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For Children:
The Scientific Mime, or, What's Up
With Gravity?
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An educational show for 2nd-5th graders, and a gas (of lesser mass) for families!

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Science is full of abstract words and invisible forces that are hard for young people to grasp. But once you’ve seen the Mime Who Talks struggling against gravity, pushes, pulls, and other forces, they become real. Audience interaction, and belly laughs, included.

Steve Clarke

What’s Up With Gravity? connects directly to Essential Standards in Physical Science (Forces and Motion) for 2nd-5th grades. It makes abstract forces--like gravity, inertia, pushes, pulls, & sound waves—visible through mime. The audience participates by reading aloud signs that state the scientific concepts and by doing gestures for key vocabulary. So they see the mime illustrate the concept, say the concept, and attach movement to key vocab. ("See, say, do;" or visual, oral, auditory, kinesthetic.) It’s educational, participatory, silly, and a lot of fun! 

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Audience  showing the sound and motion for "SOUND:" "AAAAH!"

“I want to remember these movements so when I teach the Forces & Motion unit, I can use them!” — 5th grade Science teacher at JW Grier Academy, Charlotte, NC

Performance For Adults:
Mime Explains
String Theory!

An uplifting show (with balloons!) about life and the spirit called love that connects us all.

Mime Explains String Theory! is a whimsical, silly, and serious journey through life--it’s a talking mime show. It’s a serious comedy with quirky humor, uplifting surprises, puppetry, metaphysics, and metaphor. It looks at the arc and cycle of life in a way that is especially meaningful for older audiences.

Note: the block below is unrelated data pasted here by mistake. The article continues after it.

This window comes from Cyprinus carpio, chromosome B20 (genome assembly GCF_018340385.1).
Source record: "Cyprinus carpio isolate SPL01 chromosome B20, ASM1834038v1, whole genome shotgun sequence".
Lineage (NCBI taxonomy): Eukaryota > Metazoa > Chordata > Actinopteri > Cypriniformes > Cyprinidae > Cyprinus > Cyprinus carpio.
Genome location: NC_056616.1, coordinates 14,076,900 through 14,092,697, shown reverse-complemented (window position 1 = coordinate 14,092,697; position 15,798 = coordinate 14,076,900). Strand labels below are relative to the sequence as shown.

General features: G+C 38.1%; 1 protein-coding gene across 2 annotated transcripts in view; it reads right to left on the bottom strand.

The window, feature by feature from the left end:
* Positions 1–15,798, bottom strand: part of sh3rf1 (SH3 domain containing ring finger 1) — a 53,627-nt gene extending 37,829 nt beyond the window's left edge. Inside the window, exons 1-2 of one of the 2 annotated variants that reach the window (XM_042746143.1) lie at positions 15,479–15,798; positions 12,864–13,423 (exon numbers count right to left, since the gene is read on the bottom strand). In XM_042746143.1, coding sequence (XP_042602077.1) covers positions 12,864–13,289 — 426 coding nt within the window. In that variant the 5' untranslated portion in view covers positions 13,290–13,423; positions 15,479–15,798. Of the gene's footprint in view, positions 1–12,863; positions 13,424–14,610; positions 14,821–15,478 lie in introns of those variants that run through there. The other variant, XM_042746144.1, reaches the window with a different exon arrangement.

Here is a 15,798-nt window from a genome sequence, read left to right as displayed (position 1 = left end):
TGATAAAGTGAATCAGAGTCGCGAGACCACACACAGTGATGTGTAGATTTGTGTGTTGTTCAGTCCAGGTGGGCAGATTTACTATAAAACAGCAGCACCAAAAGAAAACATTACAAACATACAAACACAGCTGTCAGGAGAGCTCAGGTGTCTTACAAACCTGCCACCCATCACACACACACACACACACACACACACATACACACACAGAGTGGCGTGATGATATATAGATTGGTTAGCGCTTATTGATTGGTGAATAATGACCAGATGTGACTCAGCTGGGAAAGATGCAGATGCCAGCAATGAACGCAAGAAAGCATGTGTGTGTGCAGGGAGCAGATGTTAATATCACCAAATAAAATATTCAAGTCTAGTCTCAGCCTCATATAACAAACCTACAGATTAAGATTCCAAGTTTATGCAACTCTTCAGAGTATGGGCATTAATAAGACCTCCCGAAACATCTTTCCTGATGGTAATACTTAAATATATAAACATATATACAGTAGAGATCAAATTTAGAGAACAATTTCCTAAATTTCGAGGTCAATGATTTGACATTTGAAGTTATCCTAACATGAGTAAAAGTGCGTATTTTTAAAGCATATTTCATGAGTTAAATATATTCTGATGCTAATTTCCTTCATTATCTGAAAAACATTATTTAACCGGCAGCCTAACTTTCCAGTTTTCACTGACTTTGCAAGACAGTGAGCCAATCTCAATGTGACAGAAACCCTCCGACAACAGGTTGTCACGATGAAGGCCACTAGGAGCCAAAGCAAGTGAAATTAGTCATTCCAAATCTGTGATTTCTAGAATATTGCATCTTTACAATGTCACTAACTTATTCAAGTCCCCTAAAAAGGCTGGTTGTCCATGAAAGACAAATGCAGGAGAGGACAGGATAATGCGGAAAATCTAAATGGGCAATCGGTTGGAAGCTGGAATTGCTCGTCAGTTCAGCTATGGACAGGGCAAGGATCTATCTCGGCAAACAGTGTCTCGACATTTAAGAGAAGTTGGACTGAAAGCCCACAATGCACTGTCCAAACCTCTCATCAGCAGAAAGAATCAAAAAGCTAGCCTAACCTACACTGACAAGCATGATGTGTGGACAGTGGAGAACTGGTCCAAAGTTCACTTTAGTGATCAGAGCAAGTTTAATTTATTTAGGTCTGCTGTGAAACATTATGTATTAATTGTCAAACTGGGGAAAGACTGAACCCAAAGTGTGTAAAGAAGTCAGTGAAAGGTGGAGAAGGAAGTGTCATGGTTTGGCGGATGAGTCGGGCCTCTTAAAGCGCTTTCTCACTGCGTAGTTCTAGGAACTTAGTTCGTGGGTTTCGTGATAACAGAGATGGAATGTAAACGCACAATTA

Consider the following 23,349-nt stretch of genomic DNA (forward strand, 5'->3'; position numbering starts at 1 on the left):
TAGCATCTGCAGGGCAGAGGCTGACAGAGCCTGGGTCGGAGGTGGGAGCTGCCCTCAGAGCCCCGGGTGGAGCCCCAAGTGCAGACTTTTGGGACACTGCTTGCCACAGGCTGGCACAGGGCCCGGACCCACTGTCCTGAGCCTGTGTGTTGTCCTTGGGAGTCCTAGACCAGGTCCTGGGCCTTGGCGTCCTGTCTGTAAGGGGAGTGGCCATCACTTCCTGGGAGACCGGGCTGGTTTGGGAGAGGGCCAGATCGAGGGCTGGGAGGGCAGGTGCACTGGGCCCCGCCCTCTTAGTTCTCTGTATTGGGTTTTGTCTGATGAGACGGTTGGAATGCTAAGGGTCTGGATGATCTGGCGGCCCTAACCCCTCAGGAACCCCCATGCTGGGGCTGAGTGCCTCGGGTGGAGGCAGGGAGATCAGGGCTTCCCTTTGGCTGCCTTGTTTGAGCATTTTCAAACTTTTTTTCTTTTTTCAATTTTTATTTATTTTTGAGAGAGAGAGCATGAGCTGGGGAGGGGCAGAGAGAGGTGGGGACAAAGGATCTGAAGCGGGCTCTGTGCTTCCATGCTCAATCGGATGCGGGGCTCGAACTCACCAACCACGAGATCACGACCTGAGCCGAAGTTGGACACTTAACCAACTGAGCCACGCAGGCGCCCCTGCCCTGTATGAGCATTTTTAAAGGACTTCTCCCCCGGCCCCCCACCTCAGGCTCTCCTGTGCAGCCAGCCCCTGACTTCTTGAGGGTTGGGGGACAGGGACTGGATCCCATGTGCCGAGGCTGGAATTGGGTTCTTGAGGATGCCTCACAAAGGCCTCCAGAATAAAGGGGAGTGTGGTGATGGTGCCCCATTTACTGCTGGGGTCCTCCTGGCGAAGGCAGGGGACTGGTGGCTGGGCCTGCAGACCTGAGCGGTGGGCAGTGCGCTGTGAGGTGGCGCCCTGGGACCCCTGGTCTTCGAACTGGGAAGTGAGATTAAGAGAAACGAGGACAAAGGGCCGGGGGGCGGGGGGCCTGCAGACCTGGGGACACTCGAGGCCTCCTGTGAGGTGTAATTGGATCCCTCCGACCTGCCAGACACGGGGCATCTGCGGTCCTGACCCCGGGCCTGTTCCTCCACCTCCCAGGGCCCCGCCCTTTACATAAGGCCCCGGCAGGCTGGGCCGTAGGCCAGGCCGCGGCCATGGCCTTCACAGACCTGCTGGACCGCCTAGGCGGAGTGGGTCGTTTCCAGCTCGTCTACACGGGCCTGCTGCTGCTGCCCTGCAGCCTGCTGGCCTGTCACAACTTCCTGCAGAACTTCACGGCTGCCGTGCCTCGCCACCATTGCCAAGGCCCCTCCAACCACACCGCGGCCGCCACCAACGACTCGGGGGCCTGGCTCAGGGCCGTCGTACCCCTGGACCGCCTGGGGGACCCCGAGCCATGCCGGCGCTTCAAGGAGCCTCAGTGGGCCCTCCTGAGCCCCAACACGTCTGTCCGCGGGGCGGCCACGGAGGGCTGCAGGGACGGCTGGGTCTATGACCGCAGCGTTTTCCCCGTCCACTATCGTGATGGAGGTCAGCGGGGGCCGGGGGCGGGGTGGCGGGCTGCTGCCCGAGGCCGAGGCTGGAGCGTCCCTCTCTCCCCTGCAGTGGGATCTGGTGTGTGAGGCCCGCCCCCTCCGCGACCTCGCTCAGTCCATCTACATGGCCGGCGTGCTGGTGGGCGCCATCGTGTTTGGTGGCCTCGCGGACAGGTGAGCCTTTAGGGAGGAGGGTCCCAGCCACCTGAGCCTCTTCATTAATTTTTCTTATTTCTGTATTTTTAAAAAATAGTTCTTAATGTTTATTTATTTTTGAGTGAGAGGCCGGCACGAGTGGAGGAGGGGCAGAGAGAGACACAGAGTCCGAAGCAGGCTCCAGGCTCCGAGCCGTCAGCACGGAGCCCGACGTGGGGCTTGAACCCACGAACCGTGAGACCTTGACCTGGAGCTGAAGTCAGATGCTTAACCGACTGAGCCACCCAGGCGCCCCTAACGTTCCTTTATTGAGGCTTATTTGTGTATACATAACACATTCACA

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Steve Clarke

It reminds audiences that we are all connected, and leaves them with that rising feeling.

Audiences from 13 to 113 enjoy it. It resonates especially with elders, their families, and caregivers. Meant for small audiences, it is suitable for theaters, senior centers, and retirement communities.

"…my favorite part was the baby discovering its toes…no…my favorite part was dancing with the partner…no favorite part was the star child, especially growing up into a big star!…no…my favorite part was the mime trying to talk into the microphone (great timing!)…no…my favorite part was…all of it!"

A series of workshops on a theme of the show—epiphanies, or “Aha!” moments--can follow the performance. The first workshop is a story circle, a simple and powerful means for people to connect, through their own stories, with others. The second workshop involves writing the stories. The third workshop is a storytelling open mic for the larger community.

“I laughed till I cried!”

“It was brilliant!”

“I loved the story.”

“It was deep. I could see the web that connects us all.”

“It was a touching, amazing and moving performance.” 

“The things we cannot see become visible.”

“Beautifully done–downright poetic.”


Steve Clarke

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